'Spectre' Is The Biggest UK Movie Debut Ever, So What Does It Mean For The Bond Film's U.S. Release?
Even after all these years, the UK still loves their James Bond movies. Of course, Bond's native land was the first to debut Spectre, the much-talked about latest film in the long-running British franchise, and unsurprisingly, the movie did not disappoint at the box office. Spectre had the biggest UK movie debut ever, earning $80.4 million this weekend, according to Variety. The last British premiere to be nearly this big was Harry Potter and the Prisoner of Azkaban, back in 2004. This shows that there's no stopping the smooth British spy – not that anyone thought otherwise. The 24th Bond movie is set to premiere in the United States on Nov. 6, and if previous films in the franchise are any indication, Spectre will also make serious bank at the American box office, too. Variety says that Spectre is expected to top next weekend's US charts, with predictions calling a gross of $80 million.
What can I say? Everyone love James Bond. Spectre takes everyone's favorite British spy (played by Daniel Craig) and pits him against a sinister organization called, well, SPECTRE. Sounds like the Bond we all know and love, right? The most recent Bond film Skyfall was released in 2012 and, at the time, it was the highest grossing movie in the franchise, earning $1.1 billion worldwide, according to Box Office Mojo. Yowza. Skyfall also opened in the UK and overseas early before bowing in the U.S., and the movie grossed $32.5 million in the UK and a total of $83 million in the foreign box office. In its opening week in the United States, Skyfall took in $119 million, so I'd say there's a good chance Americans will be headed in droves to see the newest new Bond adventure in Spectre next weekend, too.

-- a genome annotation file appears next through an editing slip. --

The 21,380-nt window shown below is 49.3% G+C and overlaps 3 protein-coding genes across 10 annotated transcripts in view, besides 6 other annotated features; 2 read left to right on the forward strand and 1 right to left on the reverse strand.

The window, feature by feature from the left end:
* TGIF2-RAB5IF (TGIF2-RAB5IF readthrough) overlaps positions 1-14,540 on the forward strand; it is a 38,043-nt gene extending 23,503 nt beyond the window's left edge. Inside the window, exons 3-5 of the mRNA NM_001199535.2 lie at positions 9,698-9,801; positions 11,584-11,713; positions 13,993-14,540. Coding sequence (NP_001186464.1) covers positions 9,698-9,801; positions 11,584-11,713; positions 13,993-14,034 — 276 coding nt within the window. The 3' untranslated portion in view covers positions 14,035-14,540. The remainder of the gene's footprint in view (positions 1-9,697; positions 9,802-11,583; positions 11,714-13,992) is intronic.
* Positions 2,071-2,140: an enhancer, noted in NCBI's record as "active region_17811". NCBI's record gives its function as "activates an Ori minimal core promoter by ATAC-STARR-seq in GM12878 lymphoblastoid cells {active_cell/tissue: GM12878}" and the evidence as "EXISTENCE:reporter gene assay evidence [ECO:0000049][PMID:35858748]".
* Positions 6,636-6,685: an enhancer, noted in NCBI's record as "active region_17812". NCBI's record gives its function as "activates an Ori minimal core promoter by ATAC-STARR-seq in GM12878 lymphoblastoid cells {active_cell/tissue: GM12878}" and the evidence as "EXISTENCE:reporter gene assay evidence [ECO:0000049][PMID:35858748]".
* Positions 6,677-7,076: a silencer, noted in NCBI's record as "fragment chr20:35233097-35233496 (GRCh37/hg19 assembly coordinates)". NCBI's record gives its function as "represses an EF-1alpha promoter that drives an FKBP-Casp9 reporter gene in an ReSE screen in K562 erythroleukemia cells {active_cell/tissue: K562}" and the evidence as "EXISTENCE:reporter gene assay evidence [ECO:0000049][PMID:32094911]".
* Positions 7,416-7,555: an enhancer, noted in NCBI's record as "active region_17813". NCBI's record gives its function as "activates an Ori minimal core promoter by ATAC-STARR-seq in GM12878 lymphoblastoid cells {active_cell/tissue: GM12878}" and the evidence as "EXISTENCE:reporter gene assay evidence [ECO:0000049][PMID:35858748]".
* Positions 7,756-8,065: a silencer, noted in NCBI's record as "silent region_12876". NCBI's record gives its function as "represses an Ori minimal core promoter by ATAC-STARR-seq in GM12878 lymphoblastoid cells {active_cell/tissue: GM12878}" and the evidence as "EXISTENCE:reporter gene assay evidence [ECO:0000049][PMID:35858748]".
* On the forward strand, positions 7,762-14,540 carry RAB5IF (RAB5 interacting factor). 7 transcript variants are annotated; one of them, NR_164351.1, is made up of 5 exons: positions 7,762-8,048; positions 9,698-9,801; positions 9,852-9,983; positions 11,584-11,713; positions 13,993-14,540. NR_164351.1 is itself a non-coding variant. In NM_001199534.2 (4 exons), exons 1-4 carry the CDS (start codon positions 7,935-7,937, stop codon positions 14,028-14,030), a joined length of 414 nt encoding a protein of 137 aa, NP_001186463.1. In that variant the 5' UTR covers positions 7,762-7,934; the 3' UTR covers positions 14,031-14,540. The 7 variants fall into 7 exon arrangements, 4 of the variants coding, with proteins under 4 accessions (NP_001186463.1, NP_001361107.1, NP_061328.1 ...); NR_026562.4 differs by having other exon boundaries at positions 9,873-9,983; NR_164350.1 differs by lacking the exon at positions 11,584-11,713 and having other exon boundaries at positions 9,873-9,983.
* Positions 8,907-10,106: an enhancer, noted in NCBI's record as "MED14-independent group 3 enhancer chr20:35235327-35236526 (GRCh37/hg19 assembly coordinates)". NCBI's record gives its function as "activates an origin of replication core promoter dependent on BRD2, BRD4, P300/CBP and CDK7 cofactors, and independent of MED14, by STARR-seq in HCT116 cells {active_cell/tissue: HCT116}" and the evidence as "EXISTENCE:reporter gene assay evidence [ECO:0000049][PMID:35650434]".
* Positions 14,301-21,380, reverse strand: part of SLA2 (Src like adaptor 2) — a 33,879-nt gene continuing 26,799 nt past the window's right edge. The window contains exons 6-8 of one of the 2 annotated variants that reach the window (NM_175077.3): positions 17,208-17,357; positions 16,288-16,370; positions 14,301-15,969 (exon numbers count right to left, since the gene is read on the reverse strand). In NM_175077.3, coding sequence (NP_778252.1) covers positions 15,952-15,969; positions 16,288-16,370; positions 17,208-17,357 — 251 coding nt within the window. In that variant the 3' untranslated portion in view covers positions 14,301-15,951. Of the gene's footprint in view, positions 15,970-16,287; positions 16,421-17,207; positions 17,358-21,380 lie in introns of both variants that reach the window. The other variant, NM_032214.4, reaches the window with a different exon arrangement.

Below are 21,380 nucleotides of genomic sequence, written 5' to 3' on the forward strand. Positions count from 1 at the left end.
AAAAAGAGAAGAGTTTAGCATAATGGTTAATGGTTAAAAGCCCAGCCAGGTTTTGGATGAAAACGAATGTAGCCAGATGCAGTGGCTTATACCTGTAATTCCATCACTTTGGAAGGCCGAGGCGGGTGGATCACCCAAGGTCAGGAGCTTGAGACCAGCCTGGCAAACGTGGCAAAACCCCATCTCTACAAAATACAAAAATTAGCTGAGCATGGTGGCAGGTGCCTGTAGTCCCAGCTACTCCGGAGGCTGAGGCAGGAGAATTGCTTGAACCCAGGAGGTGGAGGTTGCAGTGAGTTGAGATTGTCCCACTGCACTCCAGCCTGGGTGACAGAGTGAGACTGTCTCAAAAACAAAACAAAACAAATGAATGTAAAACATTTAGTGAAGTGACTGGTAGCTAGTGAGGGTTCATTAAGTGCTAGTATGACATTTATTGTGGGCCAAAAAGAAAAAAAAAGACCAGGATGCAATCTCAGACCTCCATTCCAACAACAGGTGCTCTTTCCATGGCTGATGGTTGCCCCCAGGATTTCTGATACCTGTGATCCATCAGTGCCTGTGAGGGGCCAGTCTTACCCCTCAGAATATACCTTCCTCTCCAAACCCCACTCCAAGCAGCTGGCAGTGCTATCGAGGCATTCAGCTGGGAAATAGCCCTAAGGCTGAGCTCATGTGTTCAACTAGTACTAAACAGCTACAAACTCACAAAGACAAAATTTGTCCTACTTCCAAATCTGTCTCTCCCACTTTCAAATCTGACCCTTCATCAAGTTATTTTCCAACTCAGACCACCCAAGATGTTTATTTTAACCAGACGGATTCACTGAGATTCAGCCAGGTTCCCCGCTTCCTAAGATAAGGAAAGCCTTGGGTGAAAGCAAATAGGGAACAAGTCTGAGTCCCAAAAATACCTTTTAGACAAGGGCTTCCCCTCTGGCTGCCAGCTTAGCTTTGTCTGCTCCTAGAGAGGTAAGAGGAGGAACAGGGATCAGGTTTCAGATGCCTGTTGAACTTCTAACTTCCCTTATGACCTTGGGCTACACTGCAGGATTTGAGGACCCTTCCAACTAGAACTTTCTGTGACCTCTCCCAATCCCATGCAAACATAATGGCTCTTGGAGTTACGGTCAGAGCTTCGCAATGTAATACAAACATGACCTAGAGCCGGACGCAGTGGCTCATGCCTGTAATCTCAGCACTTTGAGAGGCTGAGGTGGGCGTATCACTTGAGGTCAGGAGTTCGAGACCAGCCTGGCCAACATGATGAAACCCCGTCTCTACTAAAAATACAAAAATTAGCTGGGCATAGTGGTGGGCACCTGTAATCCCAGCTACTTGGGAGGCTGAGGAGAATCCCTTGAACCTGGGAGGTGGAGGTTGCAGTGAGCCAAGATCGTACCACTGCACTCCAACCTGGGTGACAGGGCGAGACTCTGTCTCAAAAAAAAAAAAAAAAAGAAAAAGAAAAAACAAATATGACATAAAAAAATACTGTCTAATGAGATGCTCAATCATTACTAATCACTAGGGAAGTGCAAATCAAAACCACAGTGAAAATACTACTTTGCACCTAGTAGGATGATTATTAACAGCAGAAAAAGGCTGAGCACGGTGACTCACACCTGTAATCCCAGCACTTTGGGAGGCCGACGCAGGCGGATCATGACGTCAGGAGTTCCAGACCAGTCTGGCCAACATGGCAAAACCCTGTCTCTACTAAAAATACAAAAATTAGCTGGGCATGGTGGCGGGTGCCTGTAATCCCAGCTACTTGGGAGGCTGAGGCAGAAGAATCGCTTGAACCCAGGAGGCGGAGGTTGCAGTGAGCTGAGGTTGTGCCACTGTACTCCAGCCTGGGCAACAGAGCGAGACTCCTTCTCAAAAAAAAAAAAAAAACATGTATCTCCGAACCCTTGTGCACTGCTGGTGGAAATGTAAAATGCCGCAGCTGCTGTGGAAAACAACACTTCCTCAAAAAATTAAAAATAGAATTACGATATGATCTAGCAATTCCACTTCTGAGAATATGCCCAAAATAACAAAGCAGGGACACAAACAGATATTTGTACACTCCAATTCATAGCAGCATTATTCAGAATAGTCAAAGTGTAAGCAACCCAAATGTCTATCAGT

Since Craig took over the iconic role from Pierce Brosnan, Bond films' earnings have been on an upswing. According to Box Office Mojo, Craig's first outing as the spy in 2006's Casino Royale earned $599 million around the world, followed by the 2008 movie Quantum of Solace , which grossed $589 million worldwide. In comparison, Brosnan's final Bond flick Die Another Day made $431 million worldwide in 2002 — nothing shabby, but not close to Craig's earnings.
But what makes the past two Bond films so much bigger than the others? You could say it's all because the ladies have Daniel Craig fever (I do, anyway), or you might say it's due to inflation. It could be because both films have high profile British singers singing the theme: Adele sang the Skyfall song in 2012 and won an Oscar for it, and Sam Smith just released the Spectre theme "Writing's On The Wall." Both films also have the same director, Oscar-winner Sam Mendes, who knows exactly how to make a beautiful, yet action-packed film.
No matter what it is, one thing is clear: The world still loves James Bond.
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